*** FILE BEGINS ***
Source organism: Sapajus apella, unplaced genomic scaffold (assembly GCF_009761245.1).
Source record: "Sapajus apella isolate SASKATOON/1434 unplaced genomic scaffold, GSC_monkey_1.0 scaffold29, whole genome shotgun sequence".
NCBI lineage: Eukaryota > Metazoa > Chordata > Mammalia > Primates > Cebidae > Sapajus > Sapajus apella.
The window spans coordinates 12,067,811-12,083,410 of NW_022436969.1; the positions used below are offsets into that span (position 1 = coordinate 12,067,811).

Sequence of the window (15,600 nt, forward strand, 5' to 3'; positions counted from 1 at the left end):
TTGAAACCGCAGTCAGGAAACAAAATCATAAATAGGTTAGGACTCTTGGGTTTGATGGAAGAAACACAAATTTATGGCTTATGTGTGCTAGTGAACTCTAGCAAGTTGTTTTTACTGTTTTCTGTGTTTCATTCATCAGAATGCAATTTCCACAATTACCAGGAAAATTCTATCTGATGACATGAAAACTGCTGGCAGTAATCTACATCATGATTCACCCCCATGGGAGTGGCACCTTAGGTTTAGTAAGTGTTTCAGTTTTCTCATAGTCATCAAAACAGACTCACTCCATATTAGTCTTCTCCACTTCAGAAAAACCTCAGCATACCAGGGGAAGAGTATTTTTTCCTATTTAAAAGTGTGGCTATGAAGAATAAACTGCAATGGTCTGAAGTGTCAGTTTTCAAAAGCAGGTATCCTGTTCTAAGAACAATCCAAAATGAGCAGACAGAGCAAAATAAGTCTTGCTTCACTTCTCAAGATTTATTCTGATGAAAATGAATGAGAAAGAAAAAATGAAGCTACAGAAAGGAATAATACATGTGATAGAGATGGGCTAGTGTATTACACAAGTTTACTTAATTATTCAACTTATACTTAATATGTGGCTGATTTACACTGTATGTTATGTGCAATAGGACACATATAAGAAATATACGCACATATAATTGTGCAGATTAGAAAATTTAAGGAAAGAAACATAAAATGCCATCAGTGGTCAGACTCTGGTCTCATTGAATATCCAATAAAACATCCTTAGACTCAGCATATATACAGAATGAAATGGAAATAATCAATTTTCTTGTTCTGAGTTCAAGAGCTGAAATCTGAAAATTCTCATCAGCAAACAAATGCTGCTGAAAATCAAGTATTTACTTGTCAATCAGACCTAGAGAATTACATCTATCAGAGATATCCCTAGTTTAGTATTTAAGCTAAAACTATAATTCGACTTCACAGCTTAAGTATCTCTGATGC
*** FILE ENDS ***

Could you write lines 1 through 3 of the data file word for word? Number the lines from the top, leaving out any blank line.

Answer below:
Source organism: Sapajus apella, unplaced genomic scaffold (assembly GCF_009761245.1).
Source record: "Sapajus apella isolate SASKATOON/1434 unplaced genomic scaffold, GSC_monkey_1.0 scaffold29, whole genome shotgun sequence".
NCBI lineage: Eukaryota > Metazoa > Chordata > Mammalia > Primates > Cebidae > Sapajus > Sapajus apella.